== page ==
On a longer tour, you can tip anywhere from $5–25 per day, depending on the cost of the tour and the service you received.
Wellness & Beauty
Tipping in Spas
When in Thailand, do as the locals do and get a Thai massage. It can be an intense experience as the masseur prods and manipulates your body parts in a more aggressive way than you might be used to. But it can also be incredibly relaxing (mostly after the fact) and can reduce aches and pains from all that touristing!
Don’t assume that your masseuse receives the amount you pay for the massage. It’s more likely that they will get a tiny portion of your fee, while most of it goes into the business or the owner’s pocket. Because of that, it’s always nice to tip your body worker in Thailand.
Usually 10–15% of the price of the massage is right. Just hand it to your masseuse after you put your clothes on and are ready to head back out into the world.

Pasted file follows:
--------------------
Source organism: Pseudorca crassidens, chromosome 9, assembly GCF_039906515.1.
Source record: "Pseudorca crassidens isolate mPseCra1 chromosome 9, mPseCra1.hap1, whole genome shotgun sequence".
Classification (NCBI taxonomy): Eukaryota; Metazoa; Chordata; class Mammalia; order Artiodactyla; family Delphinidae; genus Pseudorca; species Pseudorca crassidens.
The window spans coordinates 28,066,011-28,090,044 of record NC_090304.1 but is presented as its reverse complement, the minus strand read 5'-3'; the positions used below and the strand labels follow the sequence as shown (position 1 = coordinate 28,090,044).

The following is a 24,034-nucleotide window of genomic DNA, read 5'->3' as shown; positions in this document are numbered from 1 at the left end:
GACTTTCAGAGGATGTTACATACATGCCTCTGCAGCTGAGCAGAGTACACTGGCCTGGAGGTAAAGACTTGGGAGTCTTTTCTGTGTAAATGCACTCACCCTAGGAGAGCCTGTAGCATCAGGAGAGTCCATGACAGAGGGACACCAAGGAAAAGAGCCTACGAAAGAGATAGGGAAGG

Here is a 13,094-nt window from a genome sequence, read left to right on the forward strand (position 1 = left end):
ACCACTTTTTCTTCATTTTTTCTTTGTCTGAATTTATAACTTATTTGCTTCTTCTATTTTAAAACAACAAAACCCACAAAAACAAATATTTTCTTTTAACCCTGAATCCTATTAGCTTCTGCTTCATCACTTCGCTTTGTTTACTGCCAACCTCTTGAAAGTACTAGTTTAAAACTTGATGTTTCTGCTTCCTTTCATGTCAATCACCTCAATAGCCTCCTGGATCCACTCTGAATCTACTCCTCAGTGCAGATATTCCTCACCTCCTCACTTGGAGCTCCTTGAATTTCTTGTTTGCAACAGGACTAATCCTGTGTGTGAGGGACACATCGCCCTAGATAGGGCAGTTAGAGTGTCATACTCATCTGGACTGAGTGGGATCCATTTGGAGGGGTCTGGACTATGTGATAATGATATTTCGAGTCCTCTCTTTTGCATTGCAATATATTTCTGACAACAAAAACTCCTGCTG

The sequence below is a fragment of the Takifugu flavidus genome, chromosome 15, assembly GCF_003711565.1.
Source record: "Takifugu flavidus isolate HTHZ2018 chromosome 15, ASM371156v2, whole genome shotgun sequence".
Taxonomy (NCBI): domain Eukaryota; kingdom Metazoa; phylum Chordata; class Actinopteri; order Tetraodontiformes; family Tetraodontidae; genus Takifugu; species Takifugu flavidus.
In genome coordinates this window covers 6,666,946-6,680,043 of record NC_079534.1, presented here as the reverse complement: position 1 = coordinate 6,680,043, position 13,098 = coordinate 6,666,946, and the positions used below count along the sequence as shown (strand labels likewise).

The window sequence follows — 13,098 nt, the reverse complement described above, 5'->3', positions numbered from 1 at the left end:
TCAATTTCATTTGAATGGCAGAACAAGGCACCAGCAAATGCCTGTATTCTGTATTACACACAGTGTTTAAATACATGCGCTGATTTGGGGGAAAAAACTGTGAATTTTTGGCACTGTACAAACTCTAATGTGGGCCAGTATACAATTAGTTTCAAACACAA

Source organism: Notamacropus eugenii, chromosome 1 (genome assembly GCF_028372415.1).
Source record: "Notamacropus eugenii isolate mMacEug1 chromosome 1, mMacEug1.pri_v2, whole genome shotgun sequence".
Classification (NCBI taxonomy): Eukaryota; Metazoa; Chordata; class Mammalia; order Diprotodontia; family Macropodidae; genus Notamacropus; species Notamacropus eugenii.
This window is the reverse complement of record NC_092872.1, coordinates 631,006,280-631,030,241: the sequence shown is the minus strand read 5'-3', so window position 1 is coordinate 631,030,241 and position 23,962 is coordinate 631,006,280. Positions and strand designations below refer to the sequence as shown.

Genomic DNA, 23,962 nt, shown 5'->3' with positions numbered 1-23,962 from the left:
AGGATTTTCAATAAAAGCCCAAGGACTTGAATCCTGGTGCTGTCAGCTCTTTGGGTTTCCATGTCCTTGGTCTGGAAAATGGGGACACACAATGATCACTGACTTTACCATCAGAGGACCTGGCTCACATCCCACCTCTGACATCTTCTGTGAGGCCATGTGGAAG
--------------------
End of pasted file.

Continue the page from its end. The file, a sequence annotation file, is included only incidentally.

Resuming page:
Tipping Thai Hairdressers
In an inexpensive local salon, you will probably not be expected to tip, since the local custom doesn’t really include it. Of course, you will not give offence if you decide to add 10% onto your bill, or hand a small tip to your hairdresser as you leave.
In more expensive Westerner-focussed salons, a tip is usually expected. Again, 10–15% is about right, depending on how happy you are with your haircut.
A Final Note About Tipping in Thailand
Though tipping is not customary in Thailand, with the influx of travellers, it has become more and more common in tourist hot spots. Usually, service is also excellent in Thailand, so you will likely find yourself wanting to leave a tip more often than not.